Featured ABCS Diplomate: Dr. Maria Lombardo| ABCS
The American Board of Cosmetic Surgery is composed of an incredibly thoughtful, talented, and accomplished group of cosmetic surgeons. Recently, we had the opportunity to sit down and learn a bit more about Dr. Maria Lombardo, our featured diplomate for November.
Dr. Lombardo has a great passion for the artistic, technical, and emotional aspects of cosmetic surgery, and has been working with patients in the Palm Springs area since 2008. She holds board certifications in both general surgery and cosmetic surgery.
Why did you specialize in cosmetic surgery?
I have always been involved in the arts. Growing up, I played classical piano, participated in theater in high school, and majored in Fine Arts in college. The decisive moment for me was during my surgery rotation in medical school. I participated in a surgery to repair a young trauma victim’s face after a car accident. During that operation, the attending surgeon stepped back from the table and artistically assessed the progress of the case. He put his hands up to evaluate the symmetry and it reminded me of all the times I had done that in the middle of a painting or other art project. I knew right at that moment that I wanted to combine my creative, artistic side with my new love of surgery.
Patients ask me all the time if I still paint. I haven’t really painted on a canvas in years, but I truly believe that what I do every day is art. The human body has become my new canvas and I love that I get to make artistic decisions all the time and I get to make people feel great about themselves in the process.
What new technologies/techniques in cosmetic surgery excite you?
Reduction mammoplasty has always been my favorite surgery. I think the creative decision making that goes into determining what tissue to remove (how much and from where) so that you end up with a beautiful breast is challenging and fun for me, and it is always an amazing, life-changing journey for the patient. With that said, the idea of adding volume to an area—in essence, sculpting it—is fascinating to me. We have done this surgically with fat grafting and non-surgically with artificial fillers for many years, but our understanding of, particularly, facial volume loss has really evolved over the last few years.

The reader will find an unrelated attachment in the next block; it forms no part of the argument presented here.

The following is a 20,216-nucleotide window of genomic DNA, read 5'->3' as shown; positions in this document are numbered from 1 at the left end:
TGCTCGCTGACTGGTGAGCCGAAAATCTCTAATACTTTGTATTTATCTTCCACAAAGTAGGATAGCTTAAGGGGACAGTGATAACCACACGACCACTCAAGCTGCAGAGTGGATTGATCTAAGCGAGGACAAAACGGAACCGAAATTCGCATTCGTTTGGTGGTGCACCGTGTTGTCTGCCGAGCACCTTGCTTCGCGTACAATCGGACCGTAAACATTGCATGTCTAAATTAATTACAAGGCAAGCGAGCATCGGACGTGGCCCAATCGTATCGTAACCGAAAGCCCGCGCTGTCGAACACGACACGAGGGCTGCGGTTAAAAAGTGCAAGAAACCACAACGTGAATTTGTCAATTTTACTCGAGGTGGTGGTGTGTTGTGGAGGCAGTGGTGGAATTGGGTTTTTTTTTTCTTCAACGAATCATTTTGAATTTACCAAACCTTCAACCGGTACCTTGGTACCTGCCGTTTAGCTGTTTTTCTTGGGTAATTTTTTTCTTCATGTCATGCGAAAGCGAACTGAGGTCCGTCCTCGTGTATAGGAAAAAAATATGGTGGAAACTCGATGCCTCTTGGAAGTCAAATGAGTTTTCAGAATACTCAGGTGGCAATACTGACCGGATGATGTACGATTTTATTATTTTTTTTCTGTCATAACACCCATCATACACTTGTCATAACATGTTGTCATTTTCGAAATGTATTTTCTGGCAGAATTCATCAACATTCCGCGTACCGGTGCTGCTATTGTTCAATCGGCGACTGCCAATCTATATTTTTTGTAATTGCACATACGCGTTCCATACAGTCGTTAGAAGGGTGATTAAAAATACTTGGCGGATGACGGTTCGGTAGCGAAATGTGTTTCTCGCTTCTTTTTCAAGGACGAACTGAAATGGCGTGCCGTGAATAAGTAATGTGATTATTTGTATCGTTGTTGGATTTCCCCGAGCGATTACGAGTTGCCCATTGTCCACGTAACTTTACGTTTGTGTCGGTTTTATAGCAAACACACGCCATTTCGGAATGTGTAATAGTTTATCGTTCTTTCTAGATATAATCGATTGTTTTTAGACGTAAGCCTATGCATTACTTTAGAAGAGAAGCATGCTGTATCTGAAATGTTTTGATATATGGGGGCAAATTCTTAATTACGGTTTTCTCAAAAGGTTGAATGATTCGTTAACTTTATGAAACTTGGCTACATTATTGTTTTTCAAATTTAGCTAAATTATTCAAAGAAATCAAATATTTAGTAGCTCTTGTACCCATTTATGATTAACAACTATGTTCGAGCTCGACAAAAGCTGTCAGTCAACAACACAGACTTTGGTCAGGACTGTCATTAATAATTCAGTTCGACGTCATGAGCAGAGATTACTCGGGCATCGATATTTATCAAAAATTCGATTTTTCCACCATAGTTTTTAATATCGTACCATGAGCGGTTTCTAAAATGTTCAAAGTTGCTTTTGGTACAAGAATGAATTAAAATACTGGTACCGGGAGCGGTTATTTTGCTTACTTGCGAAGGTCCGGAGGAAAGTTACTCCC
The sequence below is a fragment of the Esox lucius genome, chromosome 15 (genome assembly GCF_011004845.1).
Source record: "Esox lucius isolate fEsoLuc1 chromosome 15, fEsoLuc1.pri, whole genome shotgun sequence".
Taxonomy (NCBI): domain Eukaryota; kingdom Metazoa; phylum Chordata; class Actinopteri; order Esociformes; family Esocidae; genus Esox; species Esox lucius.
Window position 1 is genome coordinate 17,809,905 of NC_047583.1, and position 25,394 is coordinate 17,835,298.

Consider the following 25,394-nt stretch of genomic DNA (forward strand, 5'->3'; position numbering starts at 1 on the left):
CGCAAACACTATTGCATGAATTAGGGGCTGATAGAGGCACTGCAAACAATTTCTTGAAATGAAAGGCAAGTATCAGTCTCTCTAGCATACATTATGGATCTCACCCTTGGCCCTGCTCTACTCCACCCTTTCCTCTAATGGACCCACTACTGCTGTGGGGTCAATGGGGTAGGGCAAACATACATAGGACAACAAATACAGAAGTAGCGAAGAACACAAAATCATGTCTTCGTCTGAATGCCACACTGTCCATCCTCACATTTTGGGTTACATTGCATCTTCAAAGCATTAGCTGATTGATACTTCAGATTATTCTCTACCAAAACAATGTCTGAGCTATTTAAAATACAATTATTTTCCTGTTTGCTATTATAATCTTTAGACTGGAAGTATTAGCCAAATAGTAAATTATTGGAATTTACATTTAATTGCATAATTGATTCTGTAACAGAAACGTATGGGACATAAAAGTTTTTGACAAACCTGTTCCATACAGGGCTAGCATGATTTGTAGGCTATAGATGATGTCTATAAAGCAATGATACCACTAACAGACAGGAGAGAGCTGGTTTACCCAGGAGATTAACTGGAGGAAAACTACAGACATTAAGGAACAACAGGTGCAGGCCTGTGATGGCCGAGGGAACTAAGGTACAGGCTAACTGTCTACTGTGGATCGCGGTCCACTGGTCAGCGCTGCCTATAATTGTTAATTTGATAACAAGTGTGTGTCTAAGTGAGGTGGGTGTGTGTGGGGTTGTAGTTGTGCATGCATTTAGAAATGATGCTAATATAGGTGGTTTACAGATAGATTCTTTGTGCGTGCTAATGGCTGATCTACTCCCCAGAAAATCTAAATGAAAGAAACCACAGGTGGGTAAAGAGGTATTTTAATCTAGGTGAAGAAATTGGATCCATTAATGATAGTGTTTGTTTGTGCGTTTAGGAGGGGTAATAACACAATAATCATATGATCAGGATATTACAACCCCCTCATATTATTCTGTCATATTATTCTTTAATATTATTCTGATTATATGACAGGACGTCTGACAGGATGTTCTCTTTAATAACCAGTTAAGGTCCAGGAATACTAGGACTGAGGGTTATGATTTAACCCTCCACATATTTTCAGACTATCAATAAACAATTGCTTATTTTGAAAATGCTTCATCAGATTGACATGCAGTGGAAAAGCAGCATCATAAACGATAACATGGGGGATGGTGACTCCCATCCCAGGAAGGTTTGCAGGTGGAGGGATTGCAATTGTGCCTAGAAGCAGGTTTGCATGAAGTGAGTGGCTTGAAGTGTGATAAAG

In my own practice, I find myself using facial fillers and fat grafts in a very different way, treating the whole face rather than just filling in a line or wrinkle. There are many new products available to us, and I believe that our understanding of the best use of these products will continue to advance. I always look forward to the AACS meeting every year because I know that I will learn something valuable from my colleagues about specific anatomy, new products use, and/or injection techniques.
What is most rewarding?
I tell people “I have the greatest job in the universe!” And I mean it! At the end of the day, I get to make people feel good about themselves. Very often this manifests in ways you might not expect. A woman who has been self-conscious about her tummy after having children or about her breasts can become more confident and outgoing after surgery. Sometimes this leads to better relationships or to life changes that don’t seem at all related to a surgical procedure. Caring for patients and helping them through what can be a very scary time is a great responsibility.
One of my favorite patients refers to herself as Cinderella and to me as her Fairy Godmother because she feels as though her whole life has changed after her breast and body surgery. I even keep a “magic wand” in my exam room just to remind myself that even the smallest of changes can be a very powerful thing.
How did you feel the day you got your ABCS board certification?
Amazingly accomplished and proud! After completing General Surgery residency and going on to Cosmetic Surgery Fellowship, I knew that board certification was important. But the process of accumulating enough cases to apply, preparing for both the written and oral exams, and the stress of taking both of those portions really drives home the point that board certification truly sets you apart as being trained, knowledgeable, safe, and ready to practice as a Cosmetic Surgeon.
I have been fortunate to be able to participate in the process as an oral board examiner for several years now, and my respect for the process has only increased. When I got the letter that I had passed, I had a hard time deciding who to call first: My dad, a wonderful surgeon and big inspiration in my life; my husband who has been down this very long medical journey with me every step of the way; or Dr. Robert Jackson, my Cosmetic Surgery Fellowship Director and mentor in more ways than I can count. I won’t say who it was but Dr. Jackson knows…